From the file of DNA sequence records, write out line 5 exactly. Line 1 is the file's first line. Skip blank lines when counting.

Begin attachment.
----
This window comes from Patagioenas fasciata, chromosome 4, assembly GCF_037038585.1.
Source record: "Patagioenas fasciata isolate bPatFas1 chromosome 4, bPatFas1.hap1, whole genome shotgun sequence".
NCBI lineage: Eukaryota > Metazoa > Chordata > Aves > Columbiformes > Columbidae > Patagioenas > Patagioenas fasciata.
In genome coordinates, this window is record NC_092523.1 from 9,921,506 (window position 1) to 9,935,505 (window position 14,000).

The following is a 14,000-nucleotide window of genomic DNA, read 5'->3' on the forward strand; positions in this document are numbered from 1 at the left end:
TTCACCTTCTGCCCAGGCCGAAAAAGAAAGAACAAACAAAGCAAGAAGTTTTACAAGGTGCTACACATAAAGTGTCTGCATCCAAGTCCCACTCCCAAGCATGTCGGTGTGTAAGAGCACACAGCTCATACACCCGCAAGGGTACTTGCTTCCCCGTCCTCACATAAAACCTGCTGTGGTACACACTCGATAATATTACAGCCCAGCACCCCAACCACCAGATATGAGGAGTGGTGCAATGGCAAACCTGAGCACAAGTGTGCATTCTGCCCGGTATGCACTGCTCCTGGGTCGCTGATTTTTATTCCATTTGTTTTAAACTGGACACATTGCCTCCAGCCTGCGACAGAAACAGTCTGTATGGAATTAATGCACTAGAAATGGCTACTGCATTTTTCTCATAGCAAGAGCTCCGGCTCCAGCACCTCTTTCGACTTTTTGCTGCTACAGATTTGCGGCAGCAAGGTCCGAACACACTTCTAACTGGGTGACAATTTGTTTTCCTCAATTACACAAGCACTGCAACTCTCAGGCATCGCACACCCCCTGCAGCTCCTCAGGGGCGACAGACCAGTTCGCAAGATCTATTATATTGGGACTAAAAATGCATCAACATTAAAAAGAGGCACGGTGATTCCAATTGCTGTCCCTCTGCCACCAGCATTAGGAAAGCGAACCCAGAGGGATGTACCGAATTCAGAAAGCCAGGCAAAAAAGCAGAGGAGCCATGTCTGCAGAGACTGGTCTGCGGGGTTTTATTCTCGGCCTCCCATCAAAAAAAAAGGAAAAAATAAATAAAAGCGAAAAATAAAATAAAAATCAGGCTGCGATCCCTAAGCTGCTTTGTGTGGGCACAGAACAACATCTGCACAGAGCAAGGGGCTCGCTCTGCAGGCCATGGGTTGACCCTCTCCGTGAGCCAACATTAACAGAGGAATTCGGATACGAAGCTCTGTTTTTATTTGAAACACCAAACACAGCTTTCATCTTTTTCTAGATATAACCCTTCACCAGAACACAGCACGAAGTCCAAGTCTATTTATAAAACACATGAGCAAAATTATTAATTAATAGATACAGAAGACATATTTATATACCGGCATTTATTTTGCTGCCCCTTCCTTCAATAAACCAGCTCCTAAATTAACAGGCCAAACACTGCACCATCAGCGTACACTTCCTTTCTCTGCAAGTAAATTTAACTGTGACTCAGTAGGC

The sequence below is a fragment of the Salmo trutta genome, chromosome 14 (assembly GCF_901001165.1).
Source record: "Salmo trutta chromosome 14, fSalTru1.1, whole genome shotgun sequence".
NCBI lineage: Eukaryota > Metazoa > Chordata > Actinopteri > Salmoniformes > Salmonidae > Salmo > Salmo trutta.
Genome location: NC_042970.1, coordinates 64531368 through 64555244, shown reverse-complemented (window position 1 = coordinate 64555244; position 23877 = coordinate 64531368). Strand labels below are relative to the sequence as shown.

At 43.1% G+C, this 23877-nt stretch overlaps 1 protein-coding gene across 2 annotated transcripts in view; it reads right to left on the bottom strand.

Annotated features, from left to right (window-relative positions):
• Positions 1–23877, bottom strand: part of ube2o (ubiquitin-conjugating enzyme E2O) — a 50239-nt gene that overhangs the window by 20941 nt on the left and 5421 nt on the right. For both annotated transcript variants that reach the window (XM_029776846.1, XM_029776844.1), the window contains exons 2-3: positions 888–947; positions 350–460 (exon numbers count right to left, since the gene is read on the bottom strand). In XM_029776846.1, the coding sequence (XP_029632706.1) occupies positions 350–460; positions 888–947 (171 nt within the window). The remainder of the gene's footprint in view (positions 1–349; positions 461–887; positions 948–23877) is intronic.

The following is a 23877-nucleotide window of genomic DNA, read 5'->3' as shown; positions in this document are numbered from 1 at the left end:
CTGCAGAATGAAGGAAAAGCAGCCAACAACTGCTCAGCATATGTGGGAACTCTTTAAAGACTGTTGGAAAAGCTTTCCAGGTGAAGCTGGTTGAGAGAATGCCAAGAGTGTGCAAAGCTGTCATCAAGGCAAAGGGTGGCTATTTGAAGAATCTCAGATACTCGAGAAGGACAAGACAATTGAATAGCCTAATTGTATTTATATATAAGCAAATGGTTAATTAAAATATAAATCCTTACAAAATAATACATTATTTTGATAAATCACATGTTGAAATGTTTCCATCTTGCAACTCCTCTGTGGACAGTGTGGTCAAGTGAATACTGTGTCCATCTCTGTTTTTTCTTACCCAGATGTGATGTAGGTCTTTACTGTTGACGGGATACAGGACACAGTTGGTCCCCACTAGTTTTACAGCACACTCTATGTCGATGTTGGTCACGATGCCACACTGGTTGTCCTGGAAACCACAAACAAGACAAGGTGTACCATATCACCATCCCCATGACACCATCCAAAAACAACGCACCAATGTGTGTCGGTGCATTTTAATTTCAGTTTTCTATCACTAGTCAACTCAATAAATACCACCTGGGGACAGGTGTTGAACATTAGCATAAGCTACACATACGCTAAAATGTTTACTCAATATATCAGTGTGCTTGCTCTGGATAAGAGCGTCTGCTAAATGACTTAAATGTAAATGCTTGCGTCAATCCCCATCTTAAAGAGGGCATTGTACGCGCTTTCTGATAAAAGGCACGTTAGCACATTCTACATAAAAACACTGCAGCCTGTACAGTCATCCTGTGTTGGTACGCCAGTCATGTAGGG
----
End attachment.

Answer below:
The following is a 14,000-nucleotide window of genomic DNA, read 5'->3' on the forward strand; positions in this document are numbered from 1 at the left end: